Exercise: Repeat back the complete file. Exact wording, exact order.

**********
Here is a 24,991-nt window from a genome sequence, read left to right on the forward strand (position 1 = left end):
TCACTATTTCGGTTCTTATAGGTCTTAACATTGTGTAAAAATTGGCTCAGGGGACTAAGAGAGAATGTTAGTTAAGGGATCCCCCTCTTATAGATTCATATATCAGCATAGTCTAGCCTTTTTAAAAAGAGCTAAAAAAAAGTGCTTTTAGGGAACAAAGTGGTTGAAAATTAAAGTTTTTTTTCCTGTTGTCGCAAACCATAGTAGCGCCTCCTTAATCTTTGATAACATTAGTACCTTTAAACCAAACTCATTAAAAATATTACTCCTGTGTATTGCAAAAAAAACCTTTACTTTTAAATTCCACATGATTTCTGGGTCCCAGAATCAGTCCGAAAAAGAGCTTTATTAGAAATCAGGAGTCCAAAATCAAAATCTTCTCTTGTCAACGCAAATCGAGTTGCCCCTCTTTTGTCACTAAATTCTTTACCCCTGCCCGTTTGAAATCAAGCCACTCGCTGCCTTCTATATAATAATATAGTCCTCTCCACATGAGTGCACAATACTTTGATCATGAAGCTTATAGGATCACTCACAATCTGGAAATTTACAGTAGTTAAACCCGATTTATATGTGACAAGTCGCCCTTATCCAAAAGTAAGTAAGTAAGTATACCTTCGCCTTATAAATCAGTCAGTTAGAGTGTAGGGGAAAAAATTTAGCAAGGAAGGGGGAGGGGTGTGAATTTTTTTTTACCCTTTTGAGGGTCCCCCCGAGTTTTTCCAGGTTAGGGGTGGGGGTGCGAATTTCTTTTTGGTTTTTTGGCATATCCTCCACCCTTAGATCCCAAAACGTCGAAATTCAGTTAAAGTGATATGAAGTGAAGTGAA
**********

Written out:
Here is a 24,991-nt window from a genome sequence, read left to right on the forward strand (position 1 = left end):
TCACTATTTCGGTTCTTATAGGTCTTAACATTGTGTAAAAATTGGCTCAGGGGACTAAGAGAGAATGTTAGTTAAGGGATCCCCCTCTTATAGATTCATATATCAGCATAGTCTAGCCTTTTTAAAAAGAGCTAAAAAAAAGTGCTTTTAGGGAACAAAGTGGTTGAAAATTAAAGTTTTTTTTCCTGTTGTCGCAAACCATAGTAGCGCCTCCTTAATCTTTGATAACATTAGTACCTTTAAACCAAACTCATTAAAAATATTACTCCTGTGTATTGCAAAAAAAACCTTTACTTTTAAATTCCACATGATTTCTGGGTCCCAGAATCAGTCCGAAAAAGAGCTTTATTAGAAATCAGGAGTCCAAAATCAAAATCTTCTCTTGTCAACGCAAATCGAGTTGCCCCTCTTTTGTCACTAAATTCTTTACCCCTGCCCGTTTGAAATCAAGCCACTCGCTGCCTTCTATATAATAATATAGTCCTCTCCACATGAGTGCACAATACTTTGATCATGAAGCTTATAGGATCACTCACAATCTGGAAATTTACAGTAGTTAAACCCGATTTATATGTGACAAGTCGCCCTTATCCAAAAGTAAGTAAGTAAGTATACCTTCGCCTTATAAATCAGTCAGTTAGAGTGTAGGGGAAAAAATTTAGCAAGGAAGGGGGAGGGGTGTGAATTTTTTTTTACCCTTTTGAGGGTCCCCCCGAGTTTTTCCAGGTTAGGGGTGGGGGTGCGAATTTCTTTTTGGTTTTTTGGCATATCCTCCACCCTTAGATCCCAAAACGTCGAAATTCAGTTAAAGTGATATGAAGTGAAGTGAA